"I know you can't say anything with that handkerchief over your mouth; but you don't have to speak. Your toes are loose. When you're ready to promise never to call me Rectus again, just wag your big toe, either one."
I stiffened my toes, as if my feet were cast in brass. Rectus moved his chair a little around, so that he could keep an eye on my toes. Then he looked at his watch, and said:
"It's seven o'clock now, and that's an hour from breakfast time. I don't want to keep you there any longer than I can help. You'd better wag your toe now, and be done with it. It's no use to wait."
"Wag?" I thought to myself. "Never!"
"I know what you're thinking," he went on. "You think that if you lie there long enough, you'll be all right, for when the chambermaid comes to do up the room, I must let her in, or else I'll have to say you're sick, and then the Chippertons will come up."
That was exactly what I was thinking.
"But that wont do you any good," said he, "I've thought of all that."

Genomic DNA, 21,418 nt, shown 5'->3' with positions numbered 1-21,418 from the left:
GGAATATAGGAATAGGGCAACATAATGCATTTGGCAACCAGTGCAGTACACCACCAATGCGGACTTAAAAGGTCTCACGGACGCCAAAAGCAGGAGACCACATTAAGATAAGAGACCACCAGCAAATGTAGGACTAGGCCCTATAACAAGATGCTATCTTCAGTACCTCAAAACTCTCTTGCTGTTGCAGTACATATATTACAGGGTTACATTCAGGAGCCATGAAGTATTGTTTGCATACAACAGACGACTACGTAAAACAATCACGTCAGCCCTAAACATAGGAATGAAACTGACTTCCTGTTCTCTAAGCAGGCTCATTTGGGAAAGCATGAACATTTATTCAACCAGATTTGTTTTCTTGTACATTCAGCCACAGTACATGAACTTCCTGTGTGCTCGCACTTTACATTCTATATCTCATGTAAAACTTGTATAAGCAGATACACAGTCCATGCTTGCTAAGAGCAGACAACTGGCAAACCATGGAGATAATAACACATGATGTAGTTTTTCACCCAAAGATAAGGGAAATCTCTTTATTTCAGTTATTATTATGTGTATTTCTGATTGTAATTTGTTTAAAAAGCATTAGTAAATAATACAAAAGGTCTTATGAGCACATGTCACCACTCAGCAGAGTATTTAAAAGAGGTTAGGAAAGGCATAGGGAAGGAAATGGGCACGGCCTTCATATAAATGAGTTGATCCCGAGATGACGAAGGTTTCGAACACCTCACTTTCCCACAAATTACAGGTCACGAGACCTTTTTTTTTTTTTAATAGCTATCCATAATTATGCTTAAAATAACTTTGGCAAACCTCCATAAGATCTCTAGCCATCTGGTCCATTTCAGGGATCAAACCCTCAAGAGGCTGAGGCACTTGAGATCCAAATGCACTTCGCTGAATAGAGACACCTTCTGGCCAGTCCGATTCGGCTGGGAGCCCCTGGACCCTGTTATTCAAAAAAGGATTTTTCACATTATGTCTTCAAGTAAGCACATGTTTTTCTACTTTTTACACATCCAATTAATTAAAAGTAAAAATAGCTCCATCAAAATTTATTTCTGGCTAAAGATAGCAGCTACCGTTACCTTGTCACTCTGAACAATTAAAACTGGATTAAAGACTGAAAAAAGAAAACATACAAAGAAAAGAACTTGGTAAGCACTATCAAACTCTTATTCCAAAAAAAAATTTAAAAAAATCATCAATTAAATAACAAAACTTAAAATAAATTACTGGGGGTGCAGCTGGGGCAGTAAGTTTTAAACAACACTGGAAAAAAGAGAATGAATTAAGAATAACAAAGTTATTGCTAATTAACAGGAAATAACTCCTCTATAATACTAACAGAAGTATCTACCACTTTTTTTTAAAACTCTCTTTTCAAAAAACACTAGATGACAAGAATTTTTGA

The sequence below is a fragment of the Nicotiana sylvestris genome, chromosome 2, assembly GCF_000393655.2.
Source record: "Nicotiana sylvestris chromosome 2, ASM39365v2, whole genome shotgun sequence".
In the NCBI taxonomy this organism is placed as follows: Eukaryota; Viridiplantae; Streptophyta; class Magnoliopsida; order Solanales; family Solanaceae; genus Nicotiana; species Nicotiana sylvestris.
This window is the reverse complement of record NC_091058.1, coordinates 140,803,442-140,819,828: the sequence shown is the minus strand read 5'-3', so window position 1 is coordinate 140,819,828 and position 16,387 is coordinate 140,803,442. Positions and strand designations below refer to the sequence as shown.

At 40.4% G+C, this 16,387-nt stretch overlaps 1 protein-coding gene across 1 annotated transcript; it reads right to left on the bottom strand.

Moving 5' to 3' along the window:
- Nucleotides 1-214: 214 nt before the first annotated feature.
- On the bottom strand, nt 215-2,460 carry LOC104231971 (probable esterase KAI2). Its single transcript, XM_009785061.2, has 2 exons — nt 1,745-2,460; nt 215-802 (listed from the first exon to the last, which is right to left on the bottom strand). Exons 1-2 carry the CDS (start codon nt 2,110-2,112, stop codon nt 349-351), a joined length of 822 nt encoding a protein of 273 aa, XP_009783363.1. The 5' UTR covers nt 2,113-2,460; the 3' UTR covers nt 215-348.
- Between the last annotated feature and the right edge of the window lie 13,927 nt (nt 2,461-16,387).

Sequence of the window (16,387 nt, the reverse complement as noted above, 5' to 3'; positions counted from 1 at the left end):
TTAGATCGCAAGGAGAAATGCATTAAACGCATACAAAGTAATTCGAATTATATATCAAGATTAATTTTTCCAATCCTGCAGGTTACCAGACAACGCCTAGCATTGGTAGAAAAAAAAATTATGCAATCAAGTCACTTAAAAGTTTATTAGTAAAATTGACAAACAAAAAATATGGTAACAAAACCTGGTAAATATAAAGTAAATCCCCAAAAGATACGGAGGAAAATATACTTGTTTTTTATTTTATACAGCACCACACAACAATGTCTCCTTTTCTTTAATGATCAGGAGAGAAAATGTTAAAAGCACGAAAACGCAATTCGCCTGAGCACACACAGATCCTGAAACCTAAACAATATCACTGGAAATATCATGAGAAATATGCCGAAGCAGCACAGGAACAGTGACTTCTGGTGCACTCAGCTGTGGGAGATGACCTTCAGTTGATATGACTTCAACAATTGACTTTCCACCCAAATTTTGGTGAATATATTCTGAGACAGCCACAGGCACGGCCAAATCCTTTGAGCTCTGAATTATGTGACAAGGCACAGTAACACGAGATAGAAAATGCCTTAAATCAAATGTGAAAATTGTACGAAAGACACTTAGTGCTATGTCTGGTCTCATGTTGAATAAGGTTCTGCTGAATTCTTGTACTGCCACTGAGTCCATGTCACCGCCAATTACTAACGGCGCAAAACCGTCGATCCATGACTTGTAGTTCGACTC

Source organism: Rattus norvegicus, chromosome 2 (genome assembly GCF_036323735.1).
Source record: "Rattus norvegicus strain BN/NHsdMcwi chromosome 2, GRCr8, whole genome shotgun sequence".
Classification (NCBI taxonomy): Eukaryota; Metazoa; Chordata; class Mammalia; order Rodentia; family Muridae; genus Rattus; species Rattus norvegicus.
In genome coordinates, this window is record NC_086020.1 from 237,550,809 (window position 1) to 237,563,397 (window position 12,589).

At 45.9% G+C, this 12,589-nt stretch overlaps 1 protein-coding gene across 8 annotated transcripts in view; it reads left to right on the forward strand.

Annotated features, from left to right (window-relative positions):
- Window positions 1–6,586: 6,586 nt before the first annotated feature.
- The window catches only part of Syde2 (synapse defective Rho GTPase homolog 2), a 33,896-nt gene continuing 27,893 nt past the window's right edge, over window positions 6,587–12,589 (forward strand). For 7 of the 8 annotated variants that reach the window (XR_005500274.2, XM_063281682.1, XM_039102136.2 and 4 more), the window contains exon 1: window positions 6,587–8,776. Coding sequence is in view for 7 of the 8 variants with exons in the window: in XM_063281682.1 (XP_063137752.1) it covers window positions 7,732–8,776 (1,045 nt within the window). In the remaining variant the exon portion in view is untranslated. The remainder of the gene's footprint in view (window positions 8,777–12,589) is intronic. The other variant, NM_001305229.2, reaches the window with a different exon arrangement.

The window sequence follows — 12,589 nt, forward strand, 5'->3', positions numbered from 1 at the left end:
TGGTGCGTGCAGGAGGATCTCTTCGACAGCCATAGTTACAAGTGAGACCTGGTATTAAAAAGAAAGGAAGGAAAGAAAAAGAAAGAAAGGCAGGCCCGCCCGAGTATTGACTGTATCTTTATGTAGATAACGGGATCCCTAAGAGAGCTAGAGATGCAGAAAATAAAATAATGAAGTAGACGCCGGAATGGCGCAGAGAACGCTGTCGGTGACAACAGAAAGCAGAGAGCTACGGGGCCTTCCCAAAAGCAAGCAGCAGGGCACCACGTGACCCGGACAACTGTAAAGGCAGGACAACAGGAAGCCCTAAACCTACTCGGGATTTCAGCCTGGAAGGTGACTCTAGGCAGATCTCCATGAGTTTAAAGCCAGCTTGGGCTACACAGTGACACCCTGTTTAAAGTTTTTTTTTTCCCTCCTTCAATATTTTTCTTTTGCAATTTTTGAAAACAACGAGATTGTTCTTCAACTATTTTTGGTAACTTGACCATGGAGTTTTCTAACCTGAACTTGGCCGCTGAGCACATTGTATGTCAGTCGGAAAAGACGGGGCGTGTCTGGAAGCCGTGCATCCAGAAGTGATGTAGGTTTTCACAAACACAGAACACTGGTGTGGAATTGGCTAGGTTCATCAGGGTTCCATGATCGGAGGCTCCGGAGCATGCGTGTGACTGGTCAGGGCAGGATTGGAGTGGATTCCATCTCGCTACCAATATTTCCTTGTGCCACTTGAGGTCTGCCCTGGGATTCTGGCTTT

He was a curious boy. How such a thing as this should have come into his mind, I couldn't imagine. He must have read of something of the kind. But to think of his trying it on me! I ground my teeth.
He sat and watched me for some time longer. Once or twice he fixed the handkerchief over my mouth, for he seemed anxious that I should be as comfortable as possible. He was awfully kind, to be sure!
"It isn't right that anybody should have such a name sticking to them always," he said. "And if I'd thought you'd have stopped it, I wouldn't have done this. But I knew you. You would just have laughed and kept on."
The young scoundrel! Why didn't he try me?
"Yesterday, when the governor met us, Corny called me Rectus, and even he said that was a curious name, and he didn't remember that I gave it to him, when he wrote that paper for us."
Oh, ho! That was it, was it? Getting proud and meeting governors! Young prig!
Now Rectus was quiet a little longer, and then he got up.
"I didn't think you'd be so stubborn," he said, "but perhaps you know your own business best. I'm not going to keep you there until breakfast is ready, and people want to come in."
Then he went over to the window, and came back directly with a little black paint-pot, with a brush in it.